@Ben - again please try applying critical thought before reposting information like your list above. For example:
1. Why is the time period of 1 year appropriate?
2. What base interest rate did each of the countries start from?
3. What was happening in the Eurozone 12 months ago that might have impacted those countries differently to the UK?
Your assertion is based on insufficient information and logical fallacy. Interest rates the UK suffers on its debt were at near all time lows during the period of the financial crisis, and especially during the recent Eurozone crisis. They are still incredibly low. This was because of many reasons including:
1. UK government debt was/is seen as a safe haven despite the overall indebtedness of our economy, partly because we can't strictly default (Sterling debt) but also because there were so few other safe investments to allocate across (USTs and German bonds being the obvious competitors)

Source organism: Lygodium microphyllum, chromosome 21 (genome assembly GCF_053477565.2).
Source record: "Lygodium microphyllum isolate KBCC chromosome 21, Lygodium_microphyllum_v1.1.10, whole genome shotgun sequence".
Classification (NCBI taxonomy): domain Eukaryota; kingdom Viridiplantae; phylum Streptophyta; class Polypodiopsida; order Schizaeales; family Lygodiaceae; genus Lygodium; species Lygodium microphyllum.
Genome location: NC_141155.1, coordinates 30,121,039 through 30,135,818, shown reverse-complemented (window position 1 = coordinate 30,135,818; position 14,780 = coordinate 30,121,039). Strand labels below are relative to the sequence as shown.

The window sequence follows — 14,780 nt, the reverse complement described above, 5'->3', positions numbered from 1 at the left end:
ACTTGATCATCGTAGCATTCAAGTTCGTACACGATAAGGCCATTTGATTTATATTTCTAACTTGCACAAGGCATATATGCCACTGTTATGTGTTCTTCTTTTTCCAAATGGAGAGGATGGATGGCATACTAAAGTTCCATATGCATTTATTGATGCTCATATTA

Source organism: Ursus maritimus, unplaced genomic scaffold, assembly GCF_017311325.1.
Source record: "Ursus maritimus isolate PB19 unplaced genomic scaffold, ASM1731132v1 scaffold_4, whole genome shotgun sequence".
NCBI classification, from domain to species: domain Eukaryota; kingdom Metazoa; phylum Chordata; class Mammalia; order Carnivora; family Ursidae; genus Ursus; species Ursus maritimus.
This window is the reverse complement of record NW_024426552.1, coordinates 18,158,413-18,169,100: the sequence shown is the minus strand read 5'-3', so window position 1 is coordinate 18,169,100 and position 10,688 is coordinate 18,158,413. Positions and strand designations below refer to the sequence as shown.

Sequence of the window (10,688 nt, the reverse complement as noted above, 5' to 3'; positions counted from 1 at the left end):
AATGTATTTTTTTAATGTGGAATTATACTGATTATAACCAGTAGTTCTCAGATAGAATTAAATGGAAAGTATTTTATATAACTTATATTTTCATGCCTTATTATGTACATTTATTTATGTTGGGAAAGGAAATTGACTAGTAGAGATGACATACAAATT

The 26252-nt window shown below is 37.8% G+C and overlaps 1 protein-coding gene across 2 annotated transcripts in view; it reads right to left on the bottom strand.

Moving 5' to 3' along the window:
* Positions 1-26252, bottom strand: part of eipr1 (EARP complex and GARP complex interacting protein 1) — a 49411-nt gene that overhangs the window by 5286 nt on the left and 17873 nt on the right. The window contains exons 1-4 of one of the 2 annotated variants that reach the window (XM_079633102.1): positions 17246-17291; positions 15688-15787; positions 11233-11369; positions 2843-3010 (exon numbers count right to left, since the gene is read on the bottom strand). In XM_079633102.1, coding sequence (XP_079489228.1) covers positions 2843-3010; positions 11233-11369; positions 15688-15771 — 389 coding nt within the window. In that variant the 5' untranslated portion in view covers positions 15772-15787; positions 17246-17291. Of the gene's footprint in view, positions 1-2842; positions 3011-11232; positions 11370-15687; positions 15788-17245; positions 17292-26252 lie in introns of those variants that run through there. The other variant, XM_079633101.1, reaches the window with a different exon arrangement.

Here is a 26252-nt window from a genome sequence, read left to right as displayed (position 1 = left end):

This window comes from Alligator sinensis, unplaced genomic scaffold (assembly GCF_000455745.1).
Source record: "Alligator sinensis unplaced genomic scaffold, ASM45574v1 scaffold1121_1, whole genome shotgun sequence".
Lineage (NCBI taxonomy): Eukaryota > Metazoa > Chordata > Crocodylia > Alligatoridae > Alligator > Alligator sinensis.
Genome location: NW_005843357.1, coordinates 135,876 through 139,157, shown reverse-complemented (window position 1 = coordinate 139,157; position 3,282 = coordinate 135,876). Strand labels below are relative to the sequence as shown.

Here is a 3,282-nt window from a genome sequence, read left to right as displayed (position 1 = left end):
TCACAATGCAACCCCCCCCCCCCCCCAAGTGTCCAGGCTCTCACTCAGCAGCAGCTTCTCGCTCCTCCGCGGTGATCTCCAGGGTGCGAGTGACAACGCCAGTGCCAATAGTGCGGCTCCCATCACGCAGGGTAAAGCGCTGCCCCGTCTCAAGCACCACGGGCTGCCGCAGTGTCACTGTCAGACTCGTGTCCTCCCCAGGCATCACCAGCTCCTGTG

2. We were outside of the Eurozone hence our Sterling denominated debt was more attractive to the market
3. The Debt Management Office is clearly staffed by the worlds best salesmen
4. The markets appreciated the austerity mood music from the chancellor, even though understanding that austerity wasn't really occurring (showed willing at least).
So, the true picture behind those numbers is that UK debt costs are still incredibly low, but they have risen (normalised even) in the last 12 months because many of the other countries were at incredibly high rates 12 months ago. The Eurozone crisis has lessened somewhat since (sticking plasters and incredible economic suffering in Greece and Spain have helped with that) hence lower rates for them.
Overall we can still borrow at very low rates, and I might add that's even after the yS campaign tried to bu**er it up by threatening not to stand by UK debt - which was only headed off by the Treasury guaranteeing all UK debt (before the start of this thread).